as an artist. A chance conversation
with an art student working as a
gardener at Cotter House had spurred
the rocker into sketching and painting.
She said it re ected a time of healing
and peace as he rested with his family
during a three-week stay at the lodge.
He would often spend hours in
the stately ballroom painting and
strumming his acoustic guitar.
She said Richards was hurriedly
signing photographs when he signed
the painting with the same marker
pen and handed it to her as a parting
gift. She said she might consider
auctioning it one day.
Webbs managing director Neil
Campbell said the painting had
the potential to attract big interest,
especially from the large Rolling
Stones fan base.
Keith Richards' pastel watercolour
e painting was created at an
interesting period in Richards' life, and
works outside an iconic performer's
traditional sphere of talent were often
In the past week, an A4 piece of
paper with the original, handwritten
lyrics to Bruce Springsteen's Born to
Run sold at auction for $280,000.
"It's cool to think his hand and
mind created something so soft and
thoughtful, said Campbell.
He said Webbs would be keen to
market the work internationally.
e Rolling Stones will perform in
Auckland next April and Poupard-
Walbridge contacted the band's New
Zealand promoters to o er them
the lodge for their stay but was told
accommodation had already been
"It is a pity Keith won't be coming
back to stay with us because he and
his family were such nice people," she
said. " e neighbours liked them, too,
and would call the lodge to say if there
was any photographers lurking about,
which meant his wife, Patti, could slip
out and do some shopping or go to
the hairdressers when the coast was
" e Rolling Stones have a
reputation of being rather wild but
Keith was an absolute gentleman."
--- New Zealand Herald
Keith Richards' artwork discovered in NZ
Drunk patrons will not be allowed
in bars from next week, and if they
are caught, the bar-owner will face
a ne of up to $5000.
Police will also lm punters, to
prove their intoxication.
e new rules are among tougher
alcohol measures under the Sale
and Supply of Alcohol Act which
take e ect from December 18 and
are intended to reduce alcohol
harm in the community.
A 4am closing time for all on-
licence premises has been well
publicised, but other changes are
not widely known.
ese include police having the
power to ban shot-glass drinks
or the use of glass vessels after a
certain time, and $250 on-the-
spot nes for people who drink in
a public place or use a fake ID.
Bars are now forbidden to serve
intoxicated people. Under the new
law, drunks will not be allowed
to be in a bar and the bar-owner
can be ned up to $5000 for any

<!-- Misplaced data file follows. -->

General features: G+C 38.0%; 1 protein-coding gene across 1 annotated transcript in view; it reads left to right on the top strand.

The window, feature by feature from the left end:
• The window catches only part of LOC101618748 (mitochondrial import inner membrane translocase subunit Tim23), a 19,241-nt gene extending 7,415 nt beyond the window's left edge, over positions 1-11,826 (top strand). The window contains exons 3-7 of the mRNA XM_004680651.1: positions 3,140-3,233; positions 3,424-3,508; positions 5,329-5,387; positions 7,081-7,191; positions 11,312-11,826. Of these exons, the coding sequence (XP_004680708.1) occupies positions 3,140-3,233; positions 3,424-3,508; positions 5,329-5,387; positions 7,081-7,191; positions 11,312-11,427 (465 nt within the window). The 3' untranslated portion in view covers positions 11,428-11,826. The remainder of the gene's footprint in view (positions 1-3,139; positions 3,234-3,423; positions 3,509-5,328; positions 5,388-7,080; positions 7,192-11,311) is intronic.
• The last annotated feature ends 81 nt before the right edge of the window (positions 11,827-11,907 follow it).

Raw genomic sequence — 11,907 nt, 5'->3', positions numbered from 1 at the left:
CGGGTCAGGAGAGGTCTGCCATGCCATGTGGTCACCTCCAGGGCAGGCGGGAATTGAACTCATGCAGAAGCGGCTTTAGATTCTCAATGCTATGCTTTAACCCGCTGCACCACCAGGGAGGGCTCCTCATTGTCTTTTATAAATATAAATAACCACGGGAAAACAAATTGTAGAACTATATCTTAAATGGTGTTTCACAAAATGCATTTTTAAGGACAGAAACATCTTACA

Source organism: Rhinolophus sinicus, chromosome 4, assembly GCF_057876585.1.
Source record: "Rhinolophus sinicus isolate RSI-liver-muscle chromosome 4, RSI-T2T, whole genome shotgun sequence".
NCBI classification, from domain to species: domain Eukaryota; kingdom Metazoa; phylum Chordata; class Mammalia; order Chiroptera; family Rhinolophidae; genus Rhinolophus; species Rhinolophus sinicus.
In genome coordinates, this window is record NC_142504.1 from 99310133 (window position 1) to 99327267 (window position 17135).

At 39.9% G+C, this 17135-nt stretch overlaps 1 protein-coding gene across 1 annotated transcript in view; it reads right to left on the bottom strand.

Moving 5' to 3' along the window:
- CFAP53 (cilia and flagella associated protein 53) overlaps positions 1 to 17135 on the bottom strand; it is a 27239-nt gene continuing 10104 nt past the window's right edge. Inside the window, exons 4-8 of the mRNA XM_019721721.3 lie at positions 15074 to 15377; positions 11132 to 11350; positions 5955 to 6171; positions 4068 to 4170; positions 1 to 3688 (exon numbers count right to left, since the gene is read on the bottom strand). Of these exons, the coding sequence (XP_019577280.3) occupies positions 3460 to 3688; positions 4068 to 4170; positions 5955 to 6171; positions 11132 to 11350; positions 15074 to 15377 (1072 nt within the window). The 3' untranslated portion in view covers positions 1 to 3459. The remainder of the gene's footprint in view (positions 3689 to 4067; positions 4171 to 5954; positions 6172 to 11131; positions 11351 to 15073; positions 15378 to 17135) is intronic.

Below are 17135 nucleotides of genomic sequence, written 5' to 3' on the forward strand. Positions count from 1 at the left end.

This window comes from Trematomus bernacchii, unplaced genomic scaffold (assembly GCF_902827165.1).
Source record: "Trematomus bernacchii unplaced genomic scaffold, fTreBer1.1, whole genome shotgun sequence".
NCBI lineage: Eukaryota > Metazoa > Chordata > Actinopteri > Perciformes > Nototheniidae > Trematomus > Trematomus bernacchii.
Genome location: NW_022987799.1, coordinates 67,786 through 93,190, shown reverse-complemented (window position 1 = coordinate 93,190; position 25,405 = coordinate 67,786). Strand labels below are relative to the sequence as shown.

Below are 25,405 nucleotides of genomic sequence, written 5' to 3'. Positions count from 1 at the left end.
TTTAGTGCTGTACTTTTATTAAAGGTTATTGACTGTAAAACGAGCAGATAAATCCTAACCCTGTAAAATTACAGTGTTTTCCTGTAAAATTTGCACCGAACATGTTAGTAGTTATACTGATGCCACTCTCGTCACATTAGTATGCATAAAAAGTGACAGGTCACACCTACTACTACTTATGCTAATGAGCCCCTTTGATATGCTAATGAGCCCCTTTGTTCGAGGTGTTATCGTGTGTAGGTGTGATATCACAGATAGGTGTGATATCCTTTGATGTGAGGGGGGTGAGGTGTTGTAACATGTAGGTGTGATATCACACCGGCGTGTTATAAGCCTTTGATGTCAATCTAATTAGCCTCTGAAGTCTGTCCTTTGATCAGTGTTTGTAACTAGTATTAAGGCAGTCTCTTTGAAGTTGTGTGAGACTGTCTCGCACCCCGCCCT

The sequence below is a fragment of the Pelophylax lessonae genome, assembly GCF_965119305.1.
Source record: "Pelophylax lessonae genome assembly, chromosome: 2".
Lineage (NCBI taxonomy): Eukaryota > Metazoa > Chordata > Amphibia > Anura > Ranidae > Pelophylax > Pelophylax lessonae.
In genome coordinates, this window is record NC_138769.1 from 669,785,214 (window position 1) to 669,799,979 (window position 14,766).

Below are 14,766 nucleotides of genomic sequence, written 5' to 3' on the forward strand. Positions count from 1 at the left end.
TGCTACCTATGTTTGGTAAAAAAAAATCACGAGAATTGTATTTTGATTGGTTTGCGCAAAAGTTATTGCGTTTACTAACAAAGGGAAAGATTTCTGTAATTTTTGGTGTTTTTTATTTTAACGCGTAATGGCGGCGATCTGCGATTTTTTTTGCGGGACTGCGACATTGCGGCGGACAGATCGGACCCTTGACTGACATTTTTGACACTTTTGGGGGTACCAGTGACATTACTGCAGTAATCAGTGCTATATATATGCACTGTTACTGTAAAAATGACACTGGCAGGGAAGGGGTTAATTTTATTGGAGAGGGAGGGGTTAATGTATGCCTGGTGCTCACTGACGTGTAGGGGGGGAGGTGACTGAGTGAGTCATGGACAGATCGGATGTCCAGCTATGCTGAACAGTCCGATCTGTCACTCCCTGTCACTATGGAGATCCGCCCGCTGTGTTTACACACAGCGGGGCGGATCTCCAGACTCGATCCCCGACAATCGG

Police already patrol bars, but
drunks will now be judged by
tougher standards and o cers will
have video cameras at the ready
to lm them, said Inspector Gary
Davey, of Auckland city police.
e lm would be given to the
Alcohol Regulatory and Licensing
Authority --- a district court judge
and three other members --- which
could impose nes.
Said Mr Davey: "Police will
be moving towards video-based
evidence. So rather than just the
police o cer's word against the
licensee's word ... it's to show the
authority for them to make up
their own mind.
"We're trying to establish a level
of evidence we sometimes have
struggled with in the past when
people have disputed whether
they're intoxicated or not."
Two cameras had been bought
for the city's enforcement team,
Mr Davey said.
e lming would not be done
Filming had been used
occasionally, but "not on a
Guidelines had been agreed with
the industry to help determine
who was drunk and who wasn't.
e de nition of intoxication
had changed, Mr Davey said.
"You can have less to drink
now and still be deemed to be
intoxicated for the purposes of this
act. In the past, it had to be quite
a high level of intoxication. It's
brought that level down now."
e criteria used to establish
intoxication are: appearing to
be a ected by liquor, impaired
behaviour, impaired co-ordination
or impaired speech.
Someone who fails two of these
tests will be considered intoxicated.
Auckland Council's manager of
alcohol licensing, Rob Abbott,
said licensing inspectors would
also inspect bars. Unlike police,
they would not have to identify
themselves on entering licensed
" is means they can make
some initial obser vations ... while
Hospitality New Zealand chief
executive Bruce Robertson said
the changes were signi cant, and
members were worried about
several compliance issues.
" ere's a risk to their livelihood
in terms of the three-strikes-and-
you're-out penalty," he said.
" ey (regulators) have wide
powers to impose conditions.
e industry is looking for the
enforcement agencies to take a
reasonable approach and not apply